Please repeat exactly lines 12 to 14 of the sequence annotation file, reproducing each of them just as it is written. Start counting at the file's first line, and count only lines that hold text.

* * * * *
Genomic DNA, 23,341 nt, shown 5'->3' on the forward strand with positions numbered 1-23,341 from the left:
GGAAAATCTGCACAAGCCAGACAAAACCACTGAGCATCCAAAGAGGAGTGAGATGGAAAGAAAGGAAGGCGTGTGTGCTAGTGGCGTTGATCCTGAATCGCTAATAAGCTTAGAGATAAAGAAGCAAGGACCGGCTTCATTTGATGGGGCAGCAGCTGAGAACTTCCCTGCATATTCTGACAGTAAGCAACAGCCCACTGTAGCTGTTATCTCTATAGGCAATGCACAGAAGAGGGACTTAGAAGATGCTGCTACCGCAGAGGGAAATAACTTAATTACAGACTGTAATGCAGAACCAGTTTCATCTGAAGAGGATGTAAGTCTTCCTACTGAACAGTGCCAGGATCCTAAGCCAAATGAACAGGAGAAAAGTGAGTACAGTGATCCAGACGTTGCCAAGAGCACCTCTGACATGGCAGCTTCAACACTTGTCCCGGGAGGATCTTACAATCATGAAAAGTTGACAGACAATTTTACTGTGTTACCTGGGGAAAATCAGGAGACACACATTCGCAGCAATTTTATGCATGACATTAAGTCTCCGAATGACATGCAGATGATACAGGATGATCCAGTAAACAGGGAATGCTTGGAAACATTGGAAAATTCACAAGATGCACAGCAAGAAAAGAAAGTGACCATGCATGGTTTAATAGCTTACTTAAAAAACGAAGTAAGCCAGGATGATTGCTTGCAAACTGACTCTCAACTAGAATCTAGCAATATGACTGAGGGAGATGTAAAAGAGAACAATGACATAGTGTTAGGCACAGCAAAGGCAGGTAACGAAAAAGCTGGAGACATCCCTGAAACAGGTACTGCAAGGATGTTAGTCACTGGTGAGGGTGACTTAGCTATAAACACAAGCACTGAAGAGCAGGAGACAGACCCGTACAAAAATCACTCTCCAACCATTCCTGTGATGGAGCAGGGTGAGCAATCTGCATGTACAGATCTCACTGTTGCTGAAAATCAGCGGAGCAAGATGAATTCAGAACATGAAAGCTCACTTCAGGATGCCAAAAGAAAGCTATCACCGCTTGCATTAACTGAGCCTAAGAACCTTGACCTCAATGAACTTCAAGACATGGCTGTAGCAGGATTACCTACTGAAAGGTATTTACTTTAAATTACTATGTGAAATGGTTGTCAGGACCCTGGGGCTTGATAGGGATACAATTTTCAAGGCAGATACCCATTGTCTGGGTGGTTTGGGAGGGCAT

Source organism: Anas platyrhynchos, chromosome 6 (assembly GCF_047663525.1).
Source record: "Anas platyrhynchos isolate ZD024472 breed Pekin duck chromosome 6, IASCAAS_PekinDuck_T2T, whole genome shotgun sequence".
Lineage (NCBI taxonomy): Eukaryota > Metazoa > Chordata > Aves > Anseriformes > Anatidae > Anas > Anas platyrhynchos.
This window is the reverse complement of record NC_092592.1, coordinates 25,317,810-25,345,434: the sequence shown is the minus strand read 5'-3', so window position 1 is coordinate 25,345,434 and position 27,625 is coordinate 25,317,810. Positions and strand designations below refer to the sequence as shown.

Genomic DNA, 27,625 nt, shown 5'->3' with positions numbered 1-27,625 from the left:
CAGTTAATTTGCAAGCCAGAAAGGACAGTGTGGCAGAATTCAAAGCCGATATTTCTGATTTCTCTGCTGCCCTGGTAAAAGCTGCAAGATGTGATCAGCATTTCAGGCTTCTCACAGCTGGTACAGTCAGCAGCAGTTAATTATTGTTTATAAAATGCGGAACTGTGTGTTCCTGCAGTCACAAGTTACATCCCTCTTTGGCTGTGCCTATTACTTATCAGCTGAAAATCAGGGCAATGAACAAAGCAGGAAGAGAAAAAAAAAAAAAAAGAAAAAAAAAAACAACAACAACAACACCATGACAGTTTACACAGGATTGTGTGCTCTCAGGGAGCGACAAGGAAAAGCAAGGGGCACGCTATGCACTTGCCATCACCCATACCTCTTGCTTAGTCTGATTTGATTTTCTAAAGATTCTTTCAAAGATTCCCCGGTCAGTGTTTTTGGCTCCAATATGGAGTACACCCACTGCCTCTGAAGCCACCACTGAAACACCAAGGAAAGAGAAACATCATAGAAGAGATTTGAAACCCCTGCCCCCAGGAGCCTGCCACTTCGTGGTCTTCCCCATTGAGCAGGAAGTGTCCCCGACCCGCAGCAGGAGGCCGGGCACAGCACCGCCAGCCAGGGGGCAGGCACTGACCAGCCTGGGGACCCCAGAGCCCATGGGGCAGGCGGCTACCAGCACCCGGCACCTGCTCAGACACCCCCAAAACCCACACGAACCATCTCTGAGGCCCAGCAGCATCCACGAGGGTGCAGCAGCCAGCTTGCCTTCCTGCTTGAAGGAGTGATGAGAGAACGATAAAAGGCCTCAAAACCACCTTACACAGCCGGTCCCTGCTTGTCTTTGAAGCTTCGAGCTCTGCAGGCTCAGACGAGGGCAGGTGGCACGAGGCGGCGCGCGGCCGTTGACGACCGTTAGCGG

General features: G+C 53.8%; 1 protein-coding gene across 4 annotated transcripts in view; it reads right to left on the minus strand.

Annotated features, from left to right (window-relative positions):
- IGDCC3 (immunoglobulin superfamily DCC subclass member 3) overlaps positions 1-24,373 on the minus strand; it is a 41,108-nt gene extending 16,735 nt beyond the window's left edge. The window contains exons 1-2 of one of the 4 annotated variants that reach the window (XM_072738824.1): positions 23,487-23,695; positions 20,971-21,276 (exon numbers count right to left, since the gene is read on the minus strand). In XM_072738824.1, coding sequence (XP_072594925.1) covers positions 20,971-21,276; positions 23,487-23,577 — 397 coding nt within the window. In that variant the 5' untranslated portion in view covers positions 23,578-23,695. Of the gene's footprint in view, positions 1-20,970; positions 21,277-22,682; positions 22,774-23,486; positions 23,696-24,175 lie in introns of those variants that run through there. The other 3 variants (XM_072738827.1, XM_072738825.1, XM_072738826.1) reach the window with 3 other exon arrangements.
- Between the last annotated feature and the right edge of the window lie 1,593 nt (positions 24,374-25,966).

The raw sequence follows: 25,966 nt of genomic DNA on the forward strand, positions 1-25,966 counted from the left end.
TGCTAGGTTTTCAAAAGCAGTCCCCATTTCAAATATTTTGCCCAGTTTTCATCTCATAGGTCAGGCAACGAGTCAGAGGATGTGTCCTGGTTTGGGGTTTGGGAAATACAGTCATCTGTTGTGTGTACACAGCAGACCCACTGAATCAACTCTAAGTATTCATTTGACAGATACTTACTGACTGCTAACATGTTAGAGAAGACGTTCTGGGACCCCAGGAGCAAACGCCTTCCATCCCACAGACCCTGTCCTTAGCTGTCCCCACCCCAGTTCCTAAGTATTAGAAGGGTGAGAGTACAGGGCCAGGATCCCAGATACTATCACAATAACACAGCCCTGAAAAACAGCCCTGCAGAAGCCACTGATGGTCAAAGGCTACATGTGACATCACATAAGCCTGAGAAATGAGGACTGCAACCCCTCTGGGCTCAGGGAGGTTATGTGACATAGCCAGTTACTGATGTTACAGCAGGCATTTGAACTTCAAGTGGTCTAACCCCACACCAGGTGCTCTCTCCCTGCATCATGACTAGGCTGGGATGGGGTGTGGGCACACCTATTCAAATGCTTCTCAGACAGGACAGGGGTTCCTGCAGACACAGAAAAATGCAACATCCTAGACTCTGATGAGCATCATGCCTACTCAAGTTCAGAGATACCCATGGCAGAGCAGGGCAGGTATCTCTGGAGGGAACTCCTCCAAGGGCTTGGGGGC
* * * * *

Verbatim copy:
- Between the last annotated feature and the right edge of the window lie 1,593 nt (positions 24,374-25,966).

The raw sequence follows: 25,966 nt of genomic DNA on the forward strand, positions 1-25,966 counted from the left end.
TGCTAGGTTTTCAAAAGCAGTCCCCATTTCAAATATTTTGCCCAGTTTTCATCTCATAGGTCAGGCAACGAGTCAGAGGATGTGTCCTGGTTTGGGGTTTGGGAAATACAGTCATCTGTTGTGTGTACACAGCAGACCCACTGAATCAACTCTAAGTATTCATTTGACAGATACTTACTGACTGCTAACATGTTAGAGAAGACGTTCTGGGACCCCAGGAGCAAACGCCTTCCATCCCACAGACCCTGTCCTTAGCTGTCCCCACCCCAGTTCCTAAGTATTAGAAGGGTGAGAGTACAGGGCCAGGATCCCAGATACTATCACAATAACACAGCCCTGAAAAACAGCCCTGCAGAAGCCACTGATGGTCAAAGGCTACATGTGACATCACATAAGCCTGAGAAATGAGGACTGCAACCCCTCTGGGCTCAGGGAGGTTATGTGACATAGCCAGTTACTGATGTTACAGCAGGCATTTGAACTTCAAGTGGTCTAACCCCACACCAGGTGCTCTCTCCCTGCATCATGACTAGGCTGGGATGGGGTGTGGGCACACCTATTCAAATGCTTCTCAGACAGGACAGGGGTTCCTGCAGACACAGAAAAATGCAACATCCTAGACTCTGATGAGCATCATGCCTACTCAAGTTCAGAGATACCCATGGCAGAGCAGGGCAGGTATCTCTGGAGGGAACTCCTCCAAGGGCTTGGGGGC